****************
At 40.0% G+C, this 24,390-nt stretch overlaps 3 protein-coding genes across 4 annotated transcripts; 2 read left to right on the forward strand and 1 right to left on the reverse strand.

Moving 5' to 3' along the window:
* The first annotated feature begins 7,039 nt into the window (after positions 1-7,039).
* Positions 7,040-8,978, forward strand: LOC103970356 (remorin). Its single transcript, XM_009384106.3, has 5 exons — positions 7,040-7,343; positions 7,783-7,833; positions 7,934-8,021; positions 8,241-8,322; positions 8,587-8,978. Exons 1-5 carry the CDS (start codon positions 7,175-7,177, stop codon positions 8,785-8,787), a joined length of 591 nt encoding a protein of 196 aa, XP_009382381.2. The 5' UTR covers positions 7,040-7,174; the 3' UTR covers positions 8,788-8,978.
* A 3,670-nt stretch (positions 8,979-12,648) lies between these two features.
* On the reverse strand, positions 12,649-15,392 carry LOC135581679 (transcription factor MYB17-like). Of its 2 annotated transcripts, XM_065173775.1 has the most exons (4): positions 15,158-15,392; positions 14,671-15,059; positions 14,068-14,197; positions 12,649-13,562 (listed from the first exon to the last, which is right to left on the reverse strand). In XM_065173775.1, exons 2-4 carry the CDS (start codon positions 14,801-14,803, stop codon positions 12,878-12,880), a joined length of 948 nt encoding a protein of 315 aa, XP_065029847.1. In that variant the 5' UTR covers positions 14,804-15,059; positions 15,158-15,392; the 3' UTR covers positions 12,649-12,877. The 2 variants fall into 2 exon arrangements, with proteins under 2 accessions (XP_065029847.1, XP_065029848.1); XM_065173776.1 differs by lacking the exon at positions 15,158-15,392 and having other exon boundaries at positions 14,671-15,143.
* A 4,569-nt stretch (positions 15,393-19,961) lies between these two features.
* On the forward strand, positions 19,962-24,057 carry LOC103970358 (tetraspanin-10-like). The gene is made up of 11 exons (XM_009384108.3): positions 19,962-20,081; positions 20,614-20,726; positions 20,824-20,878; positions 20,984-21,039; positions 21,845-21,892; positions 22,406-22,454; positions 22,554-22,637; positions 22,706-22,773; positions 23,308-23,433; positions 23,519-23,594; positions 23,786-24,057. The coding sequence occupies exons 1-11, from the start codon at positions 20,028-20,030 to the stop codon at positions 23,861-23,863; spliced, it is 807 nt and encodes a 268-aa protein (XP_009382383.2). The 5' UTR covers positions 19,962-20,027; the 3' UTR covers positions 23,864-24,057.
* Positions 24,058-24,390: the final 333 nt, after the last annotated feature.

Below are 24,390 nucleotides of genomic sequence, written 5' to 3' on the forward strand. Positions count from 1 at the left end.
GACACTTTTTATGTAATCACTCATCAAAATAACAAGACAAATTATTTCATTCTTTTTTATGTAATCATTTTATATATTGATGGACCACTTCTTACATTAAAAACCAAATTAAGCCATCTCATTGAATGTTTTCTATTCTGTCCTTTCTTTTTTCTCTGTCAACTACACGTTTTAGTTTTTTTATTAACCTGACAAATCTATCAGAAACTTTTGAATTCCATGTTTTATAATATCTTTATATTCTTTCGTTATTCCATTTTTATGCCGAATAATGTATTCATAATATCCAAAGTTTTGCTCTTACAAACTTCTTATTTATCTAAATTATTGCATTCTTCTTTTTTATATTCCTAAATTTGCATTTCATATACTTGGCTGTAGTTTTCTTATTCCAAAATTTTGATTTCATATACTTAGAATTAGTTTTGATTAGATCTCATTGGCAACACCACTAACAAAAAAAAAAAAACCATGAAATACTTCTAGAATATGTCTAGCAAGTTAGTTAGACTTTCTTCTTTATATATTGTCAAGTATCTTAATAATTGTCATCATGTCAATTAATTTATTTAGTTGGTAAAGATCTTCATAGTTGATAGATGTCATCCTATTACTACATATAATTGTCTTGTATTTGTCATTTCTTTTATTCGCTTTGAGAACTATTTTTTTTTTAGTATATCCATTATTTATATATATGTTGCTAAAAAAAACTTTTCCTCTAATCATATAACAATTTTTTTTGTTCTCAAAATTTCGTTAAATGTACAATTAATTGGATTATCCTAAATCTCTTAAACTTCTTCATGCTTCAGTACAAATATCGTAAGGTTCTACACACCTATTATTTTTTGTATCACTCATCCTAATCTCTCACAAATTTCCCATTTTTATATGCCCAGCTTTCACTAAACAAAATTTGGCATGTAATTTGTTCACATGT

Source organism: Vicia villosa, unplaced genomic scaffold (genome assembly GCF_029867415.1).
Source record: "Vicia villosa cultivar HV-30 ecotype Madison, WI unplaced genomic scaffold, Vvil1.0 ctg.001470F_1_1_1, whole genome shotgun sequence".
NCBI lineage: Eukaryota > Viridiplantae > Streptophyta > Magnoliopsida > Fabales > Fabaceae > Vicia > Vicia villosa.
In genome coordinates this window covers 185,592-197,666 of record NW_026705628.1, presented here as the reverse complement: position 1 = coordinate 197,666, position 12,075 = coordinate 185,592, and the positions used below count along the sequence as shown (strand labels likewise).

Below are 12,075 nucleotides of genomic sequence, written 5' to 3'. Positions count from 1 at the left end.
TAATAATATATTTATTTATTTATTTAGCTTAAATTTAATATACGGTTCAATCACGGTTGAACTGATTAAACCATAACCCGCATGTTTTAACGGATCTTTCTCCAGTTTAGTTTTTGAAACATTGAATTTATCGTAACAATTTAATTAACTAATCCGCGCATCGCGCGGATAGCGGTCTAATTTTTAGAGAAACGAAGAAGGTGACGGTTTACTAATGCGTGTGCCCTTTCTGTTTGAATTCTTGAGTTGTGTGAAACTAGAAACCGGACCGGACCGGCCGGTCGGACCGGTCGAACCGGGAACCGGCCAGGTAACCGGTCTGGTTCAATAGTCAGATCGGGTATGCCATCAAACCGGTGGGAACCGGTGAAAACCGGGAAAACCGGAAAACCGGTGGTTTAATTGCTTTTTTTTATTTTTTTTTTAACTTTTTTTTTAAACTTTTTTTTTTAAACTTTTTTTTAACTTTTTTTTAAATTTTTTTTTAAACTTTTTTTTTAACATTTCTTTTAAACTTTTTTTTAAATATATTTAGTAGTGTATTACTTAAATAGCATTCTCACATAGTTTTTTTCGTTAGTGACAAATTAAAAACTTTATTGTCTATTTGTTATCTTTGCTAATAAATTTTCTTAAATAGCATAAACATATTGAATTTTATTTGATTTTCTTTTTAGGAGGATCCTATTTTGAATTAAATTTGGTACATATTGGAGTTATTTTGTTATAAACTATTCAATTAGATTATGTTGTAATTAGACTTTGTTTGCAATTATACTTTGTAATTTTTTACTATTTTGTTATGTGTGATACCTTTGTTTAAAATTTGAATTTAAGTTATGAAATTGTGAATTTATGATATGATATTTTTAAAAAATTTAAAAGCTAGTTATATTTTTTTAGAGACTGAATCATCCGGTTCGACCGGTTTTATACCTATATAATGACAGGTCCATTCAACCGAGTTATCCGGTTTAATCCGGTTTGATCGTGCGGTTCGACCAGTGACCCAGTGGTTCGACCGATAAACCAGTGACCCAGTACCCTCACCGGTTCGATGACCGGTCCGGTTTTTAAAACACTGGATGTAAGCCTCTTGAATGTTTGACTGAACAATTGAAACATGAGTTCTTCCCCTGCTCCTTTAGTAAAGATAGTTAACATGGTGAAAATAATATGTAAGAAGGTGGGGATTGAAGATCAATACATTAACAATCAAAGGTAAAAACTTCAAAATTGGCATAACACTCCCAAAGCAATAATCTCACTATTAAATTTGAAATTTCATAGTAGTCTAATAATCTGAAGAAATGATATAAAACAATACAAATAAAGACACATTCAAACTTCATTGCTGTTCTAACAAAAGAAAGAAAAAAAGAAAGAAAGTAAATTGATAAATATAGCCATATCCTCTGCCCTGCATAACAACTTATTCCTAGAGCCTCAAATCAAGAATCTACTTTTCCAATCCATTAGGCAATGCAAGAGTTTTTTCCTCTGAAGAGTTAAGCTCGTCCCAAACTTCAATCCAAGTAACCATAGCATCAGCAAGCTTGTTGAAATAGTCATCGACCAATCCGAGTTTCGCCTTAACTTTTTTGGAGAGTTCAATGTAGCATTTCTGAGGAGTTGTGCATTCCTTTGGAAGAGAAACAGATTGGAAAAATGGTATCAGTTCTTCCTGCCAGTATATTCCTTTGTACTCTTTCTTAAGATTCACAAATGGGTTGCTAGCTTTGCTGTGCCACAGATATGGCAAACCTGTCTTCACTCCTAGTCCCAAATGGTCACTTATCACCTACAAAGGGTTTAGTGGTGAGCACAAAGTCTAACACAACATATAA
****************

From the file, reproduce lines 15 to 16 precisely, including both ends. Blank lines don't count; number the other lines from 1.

In genome coordinates this window covers 185,592-197,666 of record NW_026705628.1, presented here as the reverse complement: position 1 = coordinate 197,666, position 12,075 = coordinate 185,592, and the positions used below count along the sequence as shown (strand labels likewise).

Below are 12,075 nucleotides of genomic sequence, written 5' to 3'. Positions count from 1 at the left end.